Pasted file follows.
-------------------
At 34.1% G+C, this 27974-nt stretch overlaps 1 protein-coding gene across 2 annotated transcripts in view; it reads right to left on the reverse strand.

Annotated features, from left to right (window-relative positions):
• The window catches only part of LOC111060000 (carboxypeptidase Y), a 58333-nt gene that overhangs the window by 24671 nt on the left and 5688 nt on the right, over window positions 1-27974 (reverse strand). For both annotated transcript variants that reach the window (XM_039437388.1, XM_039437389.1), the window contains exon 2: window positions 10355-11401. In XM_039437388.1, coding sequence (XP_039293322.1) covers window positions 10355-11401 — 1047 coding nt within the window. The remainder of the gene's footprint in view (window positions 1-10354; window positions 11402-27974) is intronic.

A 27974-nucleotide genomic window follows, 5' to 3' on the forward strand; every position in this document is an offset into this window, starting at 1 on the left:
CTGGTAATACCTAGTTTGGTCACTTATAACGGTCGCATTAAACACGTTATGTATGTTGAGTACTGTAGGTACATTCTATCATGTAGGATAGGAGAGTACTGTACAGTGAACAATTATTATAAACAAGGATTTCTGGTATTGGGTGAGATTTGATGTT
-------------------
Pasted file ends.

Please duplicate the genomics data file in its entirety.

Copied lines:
At 34.1% G+C, this 27974-nt stretch overlaps 1 protein-coding gene across 2 annotated transcripts in view; it reads right to left on the reverse strand.

Annotated features, from left to right (window-relative positions):
• The window catches only part of LOC111060000 (carboxypeptidase Y), a 58333-nt gene that overhangs the window by 24671 nt on the left and 5688 nt on the right, over window positions 1-27974 (reverse strand). For both annotated transcript variants that reach the window (XM_039437388.1, XM_039437389.1), the window contains exon 2: window positions 10355-11401. In XM_039437388.1, coding sequence (XP_039293322.1) covers window positions 10355-11401 — 1047 coding nt within the window. The remainder of the gene's footprint in view (window positions 1-10354; window positions 11402-27974) is intronic.

A 27974-nucleotide genomic window follows, 5' to 3' on the forward strand; every position in this document is an offset into this window, starting at 1 on the left:
CTGGTAATACCTAGTTTGGTCACTTATAACGGTCGCATTAAACACGTTATGTATGTTGAGTACTGTAGGTACATTCTATCATGTAGGATAGGAGAGTACTGTACAGTGAACAATTATTATAAACAAGGATTTCTGGTATTGGGTGAGATTTGATGTT